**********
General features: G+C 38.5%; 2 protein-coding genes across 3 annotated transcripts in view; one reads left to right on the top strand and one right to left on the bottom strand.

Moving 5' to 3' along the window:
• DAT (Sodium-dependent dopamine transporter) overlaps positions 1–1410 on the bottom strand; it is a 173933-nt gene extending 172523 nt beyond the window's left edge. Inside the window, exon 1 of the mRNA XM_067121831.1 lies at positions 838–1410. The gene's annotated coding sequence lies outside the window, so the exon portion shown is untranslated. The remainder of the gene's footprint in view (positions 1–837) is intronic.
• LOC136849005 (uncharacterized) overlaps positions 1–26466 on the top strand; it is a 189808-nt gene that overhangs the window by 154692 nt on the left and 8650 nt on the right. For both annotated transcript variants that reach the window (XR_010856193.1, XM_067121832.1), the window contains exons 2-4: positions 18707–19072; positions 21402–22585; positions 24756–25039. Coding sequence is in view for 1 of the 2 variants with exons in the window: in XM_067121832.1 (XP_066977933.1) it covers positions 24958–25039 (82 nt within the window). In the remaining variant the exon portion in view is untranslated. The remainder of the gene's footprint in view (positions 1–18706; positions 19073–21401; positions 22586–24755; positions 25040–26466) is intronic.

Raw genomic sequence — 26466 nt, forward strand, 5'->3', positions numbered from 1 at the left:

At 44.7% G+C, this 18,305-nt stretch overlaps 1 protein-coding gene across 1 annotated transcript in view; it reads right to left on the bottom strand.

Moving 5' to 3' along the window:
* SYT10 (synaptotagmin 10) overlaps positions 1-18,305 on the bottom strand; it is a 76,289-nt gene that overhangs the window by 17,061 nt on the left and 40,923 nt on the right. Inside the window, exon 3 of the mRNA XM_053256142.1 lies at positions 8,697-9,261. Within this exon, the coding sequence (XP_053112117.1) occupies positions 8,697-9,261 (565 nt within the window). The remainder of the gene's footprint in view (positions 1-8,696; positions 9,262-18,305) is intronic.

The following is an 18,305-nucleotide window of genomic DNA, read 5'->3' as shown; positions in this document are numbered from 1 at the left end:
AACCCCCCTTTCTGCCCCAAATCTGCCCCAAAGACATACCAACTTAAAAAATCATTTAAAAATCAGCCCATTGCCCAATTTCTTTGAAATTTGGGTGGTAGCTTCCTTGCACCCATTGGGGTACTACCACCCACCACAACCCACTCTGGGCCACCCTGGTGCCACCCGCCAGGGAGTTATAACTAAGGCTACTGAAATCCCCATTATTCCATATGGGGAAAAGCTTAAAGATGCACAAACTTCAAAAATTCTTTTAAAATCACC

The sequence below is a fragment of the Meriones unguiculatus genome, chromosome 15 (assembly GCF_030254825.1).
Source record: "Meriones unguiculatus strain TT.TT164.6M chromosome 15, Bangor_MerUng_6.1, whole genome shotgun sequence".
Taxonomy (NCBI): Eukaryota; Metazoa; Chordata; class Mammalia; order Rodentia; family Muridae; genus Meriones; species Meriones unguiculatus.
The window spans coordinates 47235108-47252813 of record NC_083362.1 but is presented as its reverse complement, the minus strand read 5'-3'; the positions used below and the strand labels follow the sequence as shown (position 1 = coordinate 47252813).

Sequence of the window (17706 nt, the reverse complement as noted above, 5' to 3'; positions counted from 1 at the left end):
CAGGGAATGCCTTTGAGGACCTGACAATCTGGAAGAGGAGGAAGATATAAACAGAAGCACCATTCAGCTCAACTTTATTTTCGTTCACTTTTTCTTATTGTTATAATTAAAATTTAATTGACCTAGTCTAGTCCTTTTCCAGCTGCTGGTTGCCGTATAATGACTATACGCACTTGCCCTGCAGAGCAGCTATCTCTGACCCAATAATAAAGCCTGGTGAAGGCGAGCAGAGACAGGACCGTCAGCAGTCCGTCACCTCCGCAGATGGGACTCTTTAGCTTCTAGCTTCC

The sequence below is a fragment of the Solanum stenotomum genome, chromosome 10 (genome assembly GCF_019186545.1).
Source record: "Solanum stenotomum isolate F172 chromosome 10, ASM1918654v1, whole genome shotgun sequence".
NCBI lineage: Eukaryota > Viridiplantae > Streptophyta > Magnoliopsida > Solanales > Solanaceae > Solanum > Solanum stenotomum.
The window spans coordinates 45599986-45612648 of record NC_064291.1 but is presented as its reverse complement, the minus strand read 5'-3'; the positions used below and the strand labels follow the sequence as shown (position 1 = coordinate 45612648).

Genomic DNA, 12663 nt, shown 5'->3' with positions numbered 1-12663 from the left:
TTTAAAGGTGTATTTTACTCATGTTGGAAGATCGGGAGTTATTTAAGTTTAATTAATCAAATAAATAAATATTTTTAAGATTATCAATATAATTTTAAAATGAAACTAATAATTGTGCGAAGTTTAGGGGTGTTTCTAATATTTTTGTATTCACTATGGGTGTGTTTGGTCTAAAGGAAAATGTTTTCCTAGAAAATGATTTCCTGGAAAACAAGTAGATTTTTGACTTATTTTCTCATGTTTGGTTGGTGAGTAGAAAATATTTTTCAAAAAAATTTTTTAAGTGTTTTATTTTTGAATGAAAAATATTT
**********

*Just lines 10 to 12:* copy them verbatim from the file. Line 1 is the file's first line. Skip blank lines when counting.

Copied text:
AACCCCCCTTTCTGCCCCAAATCTGCCCCAAAGACATACCAACTTAAAAAATCATTTAAAAATCAGCCCATTGCCCAATTTCTTTGAAATTTGGGTGGTAGCTTCCTTGCACCCATTGGGGTACTACCACCCACCACAACCCACTCTGGGCCACCCTGGTGCCACCCGCCAGGGAGTTATAACTAAGGCTACTGAAATCCCCATTATTCCATATGGGGAAAAGCTTAAAGATGCACAAACTTCAAAAATTCTTTTAAAATCACC

The sequence below is a fragment of the Meriones unguiculatus genome, chromosome 15 (assembly GCF_030254825.1).
Source record: "Meriones unguiculatus strain TT.TT164.6M chromosome 15, Bangor_MerUng_6.1, whole genome shotgun sequence".